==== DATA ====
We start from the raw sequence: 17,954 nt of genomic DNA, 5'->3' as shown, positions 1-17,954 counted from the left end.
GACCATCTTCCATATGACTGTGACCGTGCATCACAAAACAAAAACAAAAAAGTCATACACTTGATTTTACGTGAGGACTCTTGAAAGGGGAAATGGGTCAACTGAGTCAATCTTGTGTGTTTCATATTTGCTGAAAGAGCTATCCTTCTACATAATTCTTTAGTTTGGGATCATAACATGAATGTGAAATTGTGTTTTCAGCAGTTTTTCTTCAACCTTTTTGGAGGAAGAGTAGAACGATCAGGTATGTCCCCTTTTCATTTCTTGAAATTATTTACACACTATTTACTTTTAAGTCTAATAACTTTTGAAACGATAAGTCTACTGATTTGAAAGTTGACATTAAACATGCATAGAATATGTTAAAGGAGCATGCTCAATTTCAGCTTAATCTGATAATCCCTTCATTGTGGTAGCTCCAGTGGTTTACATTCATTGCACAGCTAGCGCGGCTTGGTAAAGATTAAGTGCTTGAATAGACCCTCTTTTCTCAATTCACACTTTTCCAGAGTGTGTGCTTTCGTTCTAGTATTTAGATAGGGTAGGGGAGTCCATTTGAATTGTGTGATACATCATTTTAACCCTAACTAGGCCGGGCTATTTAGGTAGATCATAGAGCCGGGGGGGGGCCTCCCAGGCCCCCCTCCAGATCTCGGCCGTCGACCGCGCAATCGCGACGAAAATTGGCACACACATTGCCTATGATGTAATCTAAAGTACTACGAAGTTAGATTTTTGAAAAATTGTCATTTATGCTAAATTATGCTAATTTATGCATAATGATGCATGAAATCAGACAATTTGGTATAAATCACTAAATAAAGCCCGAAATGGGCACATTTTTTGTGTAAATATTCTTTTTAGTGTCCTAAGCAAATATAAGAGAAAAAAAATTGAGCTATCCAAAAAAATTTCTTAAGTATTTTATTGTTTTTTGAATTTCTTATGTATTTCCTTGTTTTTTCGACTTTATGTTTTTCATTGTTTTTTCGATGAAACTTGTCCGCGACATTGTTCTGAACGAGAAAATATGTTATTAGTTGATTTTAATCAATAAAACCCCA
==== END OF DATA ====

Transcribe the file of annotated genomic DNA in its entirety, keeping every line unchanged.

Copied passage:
We start from the raw sequence: 17,954 nt of genomic DNA, 5'->3' as shown, positions 1-17,954 counted from the left end.
GACCATCTTCCATATGACTGTGACCGTGCATCACAAAACAAAAACAAAAAAGTCATACACTTGATTTTACGTGAGGACTCTTGAAAGGGGAAATGGGTCAACTGAGTCAATCTTGTGTGTTTCATATTTGCTGAAAGAGCTATCCTTCTACATAATTCTTTAGTTTGGGATCATAACATGAATGTGAAATTGTGTTTTCAGCAGTTTTTCTTCAACCTTTTTGGAGGAAGAGTAGAACGATCAGGTATGTCCCCTTTTCATTTCTTGAAATTATTTACACACTATTTACTTTTAAGTCTAATAACTTTTGAAACGATAAGTCTACTGATTTGAAAGTTGACATTAAACATGCATAGAATATGTTAAAGGAGCATGCTCAATTTCAGCTTAATCTGATAATCCCTTCATTGTGGTAGCTCCAGTGGTTTACATTCATTGCACAGCTAGCGCGGCTTGGTAAAGATTAAGTGCTTGAATAGACCCTCTTTTCTCAATTCACACTTTTCCAGAGTGTGTGCTTTCGTTCTAGTATTTAGATAGGGTAGGGGAGTCCATTTGAATTGTGTGATACATCATTTTAACCCTAACTAGGCCGGGCTATTTAGGTAGATCATAGAGCCGGGGGGGGGCCTCCCAGGCCCCCCTCCAGATCTCGGCCGTCGACCGCGCAATCGCGACGAAAATTGGCACACACATTGCCTATGATGTAATCTAAAGTACTACGAAGTTAGATTTTTGAAAAATTGTCATTTATGCTAAATTATGCTAATTTATGCATAATGATGCATGAAATCAGACAATTTGGTATAAATCACTAAATAAAGCCCGAAATGGGCACATTTTTTGTGTAAATATTCTTTTTAGTGTCCTAAGCAAATATAAGAGAAAAAAAATTGAGCTATCCAAAAAAATTTCTTAAGTATTTTATTGTTTTTTGAATTTCTTATGTATTTCCTTGTTTTTTCGACTTTATGTTTTTCATTGTTTTTTCGATGAAACTTGTCCGCGACATTGTTCTGAACGAGAAAATATGTTATTAGTTGATTTTAATCAATAAAACCCCA